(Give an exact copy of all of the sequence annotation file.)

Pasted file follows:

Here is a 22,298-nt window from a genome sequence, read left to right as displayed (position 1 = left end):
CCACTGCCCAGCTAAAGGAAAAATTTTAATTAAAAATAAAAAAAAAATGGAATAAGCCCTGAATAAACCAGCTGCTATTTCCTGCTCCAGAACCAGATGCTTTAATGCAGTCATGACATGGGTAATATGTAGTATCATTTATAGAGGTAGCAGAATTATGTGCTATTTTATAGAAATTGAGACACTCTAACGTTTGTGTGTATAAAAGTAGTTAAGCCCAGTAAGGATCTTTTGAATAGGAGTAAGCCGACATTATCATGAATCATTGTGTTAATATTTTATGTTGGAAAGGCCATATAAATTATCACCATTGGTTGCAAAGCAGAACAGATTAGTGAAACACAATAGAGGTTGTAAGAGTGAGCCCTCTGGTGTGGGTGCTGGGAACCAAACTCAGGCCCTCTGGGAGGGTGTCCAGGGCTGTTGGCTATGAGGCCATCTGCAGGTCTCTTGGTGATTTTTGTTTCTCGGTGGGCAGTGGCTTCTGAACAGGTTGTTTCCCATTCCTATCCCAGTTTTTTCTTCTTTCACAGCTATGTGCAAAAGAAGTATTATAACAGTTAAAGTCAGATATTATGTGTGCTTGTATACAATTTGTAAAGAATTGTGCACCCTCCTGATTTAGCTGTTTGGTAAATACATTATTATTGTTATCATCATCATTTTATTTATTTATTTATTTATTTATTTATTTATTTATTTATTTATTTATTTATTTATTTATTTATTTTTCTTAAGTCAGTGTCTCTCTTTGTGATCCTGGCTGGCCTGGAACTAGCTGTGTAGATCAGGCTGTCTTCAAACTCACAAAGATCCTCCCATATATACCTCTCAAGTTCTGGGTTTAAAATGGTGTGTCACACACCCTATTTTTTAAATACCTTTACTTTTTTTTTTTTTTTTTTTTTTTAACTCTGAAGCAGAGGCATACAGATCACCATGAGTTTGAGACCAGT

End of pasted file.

Here is a 22,298-nt window from a genome sequence, read left to right as displayed (position 1 = left end):
CCACTGCCCAGCTAAAGGAAAAATTTTAATTAAAAATAAAAAAAAAATGGAATAAGCCCTGAATAAACCAGCTGCTATTTCCTGCTCCAGAACCAGATGCTTTAATGCAGTCATGACATGGGTAATATGTAGTATCATTTATAGAGGTAGCAGAATTATGTGCTATTTTATAGAAATTGAGACACTCTAACGTTTGTGTGTATAAAAGTAGTTAAGCCCAGTAAGGATCTTTTGAATAGGAGTAAGCCGACATTATCATGAATCATTGTGTTAATATTTTATGTTGGAAAGGCCATATAAATTATCACCATTGGTTGCAAAGCAGAACAGATTAGTGAAACACAATAGAGGTTGTAAGAGTGAGCCCTCTGGTGTGGGTGCTGGGAACCAAACTCAGGCCCTCTGGGAGGGTGTCCAGGGCTGTTGGCTATGAGGCCATCTGCAGGTCTCTTGGTGATTTTTGTTTCTCGGTGGGCAGTGGCTTCTGAACAGGTTGTTTCCCATTCCTATCCCAGTTTTTTCTTCTTTCACAGCTATGTGCAAAAGAAGTATTATAACAGTTAAAGTCAGATATTATGTGTGCTTGTATACAATTTGTAAAGAATTGTGCACCCTCCTGATTTAGCTGTTTGGTAAATACATTATTATTGTTATCATCATCATTTTATTTATTTATTTATTTATTTATTTATTTATTTATTTATTTATTTATTTATTTATTTATTTATTTTTCTTAAGTCAGTGTCTCTCTTTGTGATCCTGGCTGGCCTGGAACTAGCTGTGTAGATCAGGCTGTCTTCAAACTCACAAAGATCCTCCCATATATACCTCTCAAGTTCTGGGTTTAAAATGGTGTGTCACACACCCTATTTTTTAAATACCTTTACTTTTTTTTTTTTTTTTTTTTTTTAACTCTGAAGCAGAGGCATACAGATCACCATGAGTTTGAGACCAGT